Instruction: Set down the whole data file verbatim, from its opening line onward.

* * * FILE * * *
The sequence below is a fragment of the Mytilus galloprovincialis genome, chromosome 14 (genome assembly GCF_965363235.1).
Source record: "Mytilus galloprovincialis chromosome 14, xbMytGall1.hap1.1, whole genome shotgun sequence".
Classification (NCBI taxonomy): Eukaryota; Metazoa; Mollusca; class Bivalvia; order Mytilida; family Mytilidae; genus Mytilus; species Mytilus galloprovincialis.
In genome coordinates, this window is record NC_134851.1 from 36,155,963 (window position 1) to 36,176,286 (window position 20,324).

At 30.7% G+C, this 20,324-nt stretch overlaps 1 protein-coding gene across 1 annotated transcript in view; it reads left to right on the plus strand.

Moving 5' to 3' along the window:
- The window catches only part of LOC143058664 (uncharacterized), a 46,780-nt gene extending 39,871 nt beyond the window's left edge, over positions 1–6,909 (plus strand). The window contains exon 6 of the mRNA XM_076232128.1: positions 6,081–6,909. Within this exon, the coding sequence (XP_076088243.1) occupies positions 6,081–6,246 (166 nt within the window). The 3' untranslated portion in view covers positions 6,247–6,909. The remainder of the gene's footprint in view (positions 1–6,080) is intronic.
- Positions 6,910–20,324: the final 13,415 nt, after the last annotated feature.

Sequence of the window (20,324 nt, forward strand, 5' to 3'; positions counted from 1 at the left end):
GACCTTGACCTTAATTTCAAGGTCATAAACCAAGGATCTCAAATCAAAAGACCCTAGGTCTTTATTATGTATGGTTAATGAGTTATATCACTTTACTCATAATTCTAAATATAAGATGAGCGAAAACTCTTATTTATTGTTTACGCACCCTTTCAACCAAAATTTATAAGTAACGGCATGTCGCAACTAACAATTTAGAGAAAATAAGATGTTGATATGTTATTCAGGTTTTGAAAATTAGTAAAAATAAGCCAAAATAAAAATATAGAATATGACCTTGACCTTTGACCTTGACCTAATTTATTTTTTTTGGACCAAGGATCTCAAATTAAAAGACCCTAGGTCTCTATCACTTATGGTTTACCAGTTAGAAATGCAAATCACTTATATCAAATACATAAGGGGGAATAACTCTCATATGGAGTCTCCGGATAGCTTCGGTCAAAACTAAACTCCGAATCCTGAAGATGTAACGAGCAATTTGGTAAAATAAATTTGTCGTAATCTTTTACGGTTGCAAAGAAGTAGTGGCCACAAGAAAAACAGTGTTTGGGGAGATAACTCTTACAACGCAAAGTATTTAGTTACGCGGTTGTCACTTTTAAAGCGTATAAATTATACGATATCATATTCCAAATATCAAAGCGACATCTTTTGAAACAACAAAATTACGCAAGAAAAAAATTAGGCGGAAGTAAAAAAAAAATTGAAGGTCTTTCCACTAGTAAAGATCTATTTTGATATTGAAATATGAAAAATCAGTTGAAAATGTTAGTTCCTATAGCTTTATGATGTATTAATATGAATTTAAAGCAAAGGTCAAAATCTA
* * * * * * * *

The sequence below is a fragment of the Mytilus galloprovincialis genome, chromosome 14 (genome assembly GCF_965363235.1).
Source record: "Mytilus galloprovincialis chromosome 14, xbMytGall1.hap1.1, whole genome shotgun sequence".
Classification (NCBI taxonomy): Eukaryota; Metazoa; Mollusca; class Bivalvia; order Mytilida; family Mytilidae; genus Mytilus; species Mytilus galloprovincialis.
In genome coordinates, this window is record NC_134851.1 from 36,155,963 (window position 1) to 36,176,286 (window position 20,324).

At 30.7% G+C, this 20,324-nt stretch overlaps 1 protein-coding gene across 1 annotated transcript in view; it reads left to right on the plus strand.

Moving 5' to 3' along the window:
- The window catches only part of LOC143058664 (uncharacterized), a 46,780-nt gene extending 39,871 nt beyond the window's left edge, over positions 1–6,909 (plus strand). The window contains exon 6 of the mRNA XM_076232128.1: positions 6,081–6,909. Within this exon, the coding sequence (XP_076088243.1) occupies positions 6,081–6,246 (166 nt within the window). The 3' untranslated portion in view covers positions 6,247–6,909. The remainder of the gene's footprint in view (positions 1–6,080) is intronic.
- Positions 6,910–20,324: the final 13,415 nt, after the last annotated feature.

Sequence of the window (20,324 nt, forward strand, 5' to 3'; positions counted from 1 at the left end):
GACCTTGACCTTAATTTCAAGGTCATAAACCAAGGATCTCAAATCAAAAGACCCTAGGTCTTTATTATGTATGGTTAATGAGTTATATCACTTTACTCATAATTCTAAATATAAGATGAGCGAAAACTCTTATTTATTGTTTACGCACCCTTTCAACCAAAATTTATAAGTAACGGCATGTCGCAACTAACAATTTAGAGAAAATAAGATGTTGATATGTTATTCAGGTTTTGAAAATTAGTAAAAATAAGCCAAAATAAAAATATAGAATATGACCTTGACCTTTGACCTTGACCTAATTTATTTTTTTTGGACCAAGGATCTCAAATTAAAAGACCCTAGGTCTCTATCACTTATGGTTTACCAGTTAGAAATGCAAATCACTTATATCAAATACATAAGGGGGAATAACTCTCATATGGAGTCTCCGGATAGCTTCGGTCAAAACTAAACTCCGAATCCTGAAGATGTAACGAGCAATTTGGTAAAATAAATTTGTCGTAATCTTTTACGGTTGCAAAGAAGTAGTGGCCACAAGAAAAACAGTGTTTGGGGAGATAACTCTTACAACGCAAAGTATTTAGTTACGCGGTTGTCACTTTTAAAGCGTATAAATTATACGATATCATATTCCAAATATCAAAGCGACATCTTTTGAAACAACAAAATTACGCAAGAAAAAAATTAGGCGGAAGTAAAAAAAAAATTGAAGGTCTTTCCACTAGTAAAGATCTATTTTGATATTGAAATATGAAAAATCAGTTGAAAATGTTAGTTCCTATAGCTTTATGATGTATTAATATGAATTTAAAGCAAAGGTCAAAATCTA